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The Swedish “soft art” of household before death

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Swedish Cleanse of Death is meant to ease families from the burden of sorting through possessions after a loved one dies – Copyright AFP BULENT KILIC

Viken KANTARCI

In her stylish apartment in central Stockholm, 84-year-old Lena Sundgren looks at her crowded, candle-lit library.

With a deep sigh, she lifts a stack of gardening books and sets them aside. “The feeling of getting rid of it is a relief,” she admits. “This death cleanse, which I do a few times a week, calms me down. ”

Death cleaning, or “dostadning” in Swedish, is the name given to the practice of sorting your personal belongings before your death.

The concept has somehow gained worldwide cult following since it was invented by author Margareta Magnusson in her 2017 bestseller “The Gentle Art of Swedish Cleaning to the Death: How to Free Yourself and Yourself. your family, from a life of disorder ”.

“I think you should mind your own business so that no one else has to do all the work for you with all the crap you left behind,” the author told AFP.

Sorting through a lifetime’s possessions “takes you back to times you might want to remember, and if you don’t, just throw it away,” she says.

Cleaning up Death differs from the decluttering approach to a tidy house associated with Marie Kondo, a Japanese celebrity who gained worldwide fame for promoting the idea that people should only keep items that bring them life. joy.

The Swedish Cleanse of Death is intended to relieve families of the burden of sorting out their possessions after the death of a loved one.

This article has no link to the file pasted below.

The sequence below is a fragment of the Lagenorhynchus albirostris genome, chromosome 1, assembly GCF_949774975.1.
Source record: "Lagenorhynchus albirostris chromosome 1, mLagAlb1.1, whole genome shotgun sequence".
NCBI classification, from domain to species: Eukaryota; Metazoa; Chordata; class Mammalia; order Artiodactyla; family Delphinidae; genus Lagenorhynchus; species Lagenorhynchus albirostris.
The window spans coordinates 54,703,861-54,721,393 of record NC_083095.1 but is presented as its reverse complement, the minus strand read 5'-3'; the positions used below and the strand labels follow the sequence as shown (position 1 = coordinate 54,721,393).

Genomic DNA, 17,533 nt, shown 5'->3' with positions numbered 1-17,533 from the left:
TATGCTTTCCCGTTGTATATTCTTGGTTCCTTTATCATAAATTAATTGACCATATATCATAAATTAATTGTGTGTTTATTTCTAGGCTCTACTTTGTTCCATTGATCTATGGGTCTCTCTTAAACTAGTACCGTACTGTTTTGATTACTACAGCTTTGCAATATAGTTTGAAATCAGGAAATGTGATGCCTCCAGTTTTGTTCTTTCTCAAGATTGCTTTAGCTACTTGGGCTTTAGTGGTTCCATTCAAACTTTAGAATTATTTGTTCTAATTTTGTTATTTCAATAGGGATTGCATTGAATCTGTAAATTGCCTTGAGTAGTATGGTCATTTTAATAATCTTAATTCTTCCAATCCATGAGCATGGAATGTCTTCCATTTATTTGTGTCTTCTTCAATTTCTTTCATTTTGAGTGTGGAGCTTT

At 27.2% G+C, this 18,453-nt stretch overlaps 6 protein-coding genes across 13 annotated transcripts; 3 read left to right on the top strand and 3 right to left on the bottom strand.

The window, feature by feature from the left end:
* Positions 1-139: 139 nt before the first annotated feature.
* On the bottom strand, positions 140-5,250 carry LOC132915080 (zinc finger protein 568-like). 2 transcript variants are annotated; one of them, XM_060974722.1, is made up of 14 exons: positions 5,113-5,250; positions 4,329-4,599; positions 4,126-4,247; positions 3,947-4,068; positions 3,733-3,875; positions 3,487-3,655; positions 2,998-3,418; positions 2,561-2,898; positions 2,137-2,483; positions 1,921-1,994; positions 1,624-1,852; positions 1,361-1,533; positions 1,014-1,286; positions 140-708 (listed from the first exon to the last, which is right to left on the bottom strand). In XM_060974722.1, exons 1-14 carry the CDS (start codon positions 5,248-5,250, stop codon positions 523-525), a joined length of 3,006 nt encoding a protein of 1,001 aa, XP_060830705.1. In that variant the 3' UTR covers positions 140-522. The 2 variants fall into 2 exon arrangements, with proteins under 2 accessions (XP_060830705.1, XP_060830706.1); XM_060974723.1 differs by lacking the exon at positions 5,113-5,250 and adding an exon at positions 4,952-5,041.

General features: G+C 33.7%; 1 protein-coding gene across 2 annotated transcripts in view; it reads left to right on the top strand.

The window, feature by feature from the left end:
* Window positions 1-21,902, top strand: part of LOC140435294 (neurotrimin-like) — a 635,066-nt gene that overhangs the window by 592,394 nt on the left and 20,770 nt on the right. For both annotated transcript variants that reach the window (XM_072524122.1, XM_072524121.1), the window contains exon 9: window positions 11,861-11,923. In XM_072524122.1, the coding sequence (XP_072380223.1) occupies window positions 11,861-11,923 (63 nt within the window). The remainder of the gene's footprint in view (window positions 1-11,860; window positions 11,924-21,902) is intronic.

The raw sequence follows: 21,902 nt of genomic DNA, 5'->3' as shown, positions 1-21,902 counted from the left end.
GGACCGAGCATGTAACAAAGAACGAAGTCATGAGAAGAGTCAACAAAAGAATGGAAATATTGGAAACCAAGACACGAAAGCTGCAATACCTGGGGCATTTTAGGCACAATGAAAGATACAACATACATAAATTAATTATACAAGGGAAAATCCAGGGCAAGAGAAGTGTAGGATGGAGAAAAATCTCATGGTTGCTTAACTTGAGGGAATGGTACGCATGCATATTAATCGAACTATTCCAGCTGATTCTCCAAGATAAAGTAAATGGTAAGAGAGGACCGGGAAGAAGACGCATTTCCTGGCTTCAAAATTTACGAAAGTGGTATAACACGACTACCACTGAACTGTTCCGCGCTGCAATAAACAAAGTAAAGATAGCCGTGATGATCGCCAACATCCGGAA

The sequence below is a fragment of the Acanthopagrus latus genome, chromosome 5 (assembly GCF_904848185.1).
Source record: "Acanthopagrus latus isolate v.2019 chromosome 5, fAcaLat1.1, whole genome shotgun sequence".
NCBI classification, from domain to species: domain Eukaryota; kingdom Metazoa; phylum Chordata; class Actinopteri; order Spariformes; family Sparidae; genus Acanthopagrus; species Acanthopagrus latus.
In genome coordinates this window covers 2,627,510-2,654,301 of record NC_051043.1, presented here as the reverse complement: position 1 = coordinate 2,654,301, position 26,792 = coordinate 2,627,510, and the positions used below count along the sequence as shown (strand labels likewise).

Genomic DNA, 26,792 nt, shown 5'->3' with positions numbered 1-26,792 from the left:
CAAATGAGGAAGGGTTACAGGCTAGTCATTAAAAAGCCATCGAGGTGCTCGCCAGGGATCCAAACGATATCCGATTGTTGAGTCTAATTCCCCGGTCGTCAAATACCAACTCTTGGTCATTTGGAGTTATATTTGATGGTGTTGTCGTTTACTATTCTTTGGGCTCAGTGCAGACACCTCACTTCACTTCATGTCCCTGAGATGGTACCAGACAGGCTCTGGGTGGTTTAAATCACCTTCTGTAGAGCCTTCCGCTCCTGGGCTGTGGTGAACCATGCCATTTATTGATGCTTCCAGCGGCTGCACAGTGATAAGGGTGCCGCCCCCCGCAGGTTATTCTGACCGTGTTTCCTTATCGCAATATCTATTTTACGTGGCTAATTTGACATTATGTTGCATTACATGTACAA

– ‘You can’t live forever!’ –

Magnusson’s daughter, Jane, appreciates her mother’s efforts.

“I think most people who have very old parents and busy lives would like to spend less time with their parents’ things when they are gone,” she says.

“I am grateful for the tremendous amount of work she has done … and happy that it is spreading around the world.”

Magnusson’s book made the New York Times bestseller list and has been translated into dozens of languages.

An American blogger who posted a video about her experience with the Cleanse of Death has racked up three million views online.

While Magnusson coined the term, the Swedes have been cleaning up death for ages.

“Forty years ago, a very old neighbor of mine told me she was going to clean up death,” recalls Kristina Adolphson, an 84-year-old former actress who now does it too.

“When you cleanse to death… you must realize that you cannot live forever! “

The Swedes’ pragmatic approach to death helps explain the phenomenon, Magnusson says, suggesting that other cultures prefer to avoid the subject.

“They are afraid of death, and the Swedes too. But we are talking about it. “

Only a few essential clothes hang in her closet, but a few animal and troll figurines still dot her living room.

“I had my apartment cleaned by death several times but I still have quite a few things. So it never stops. “


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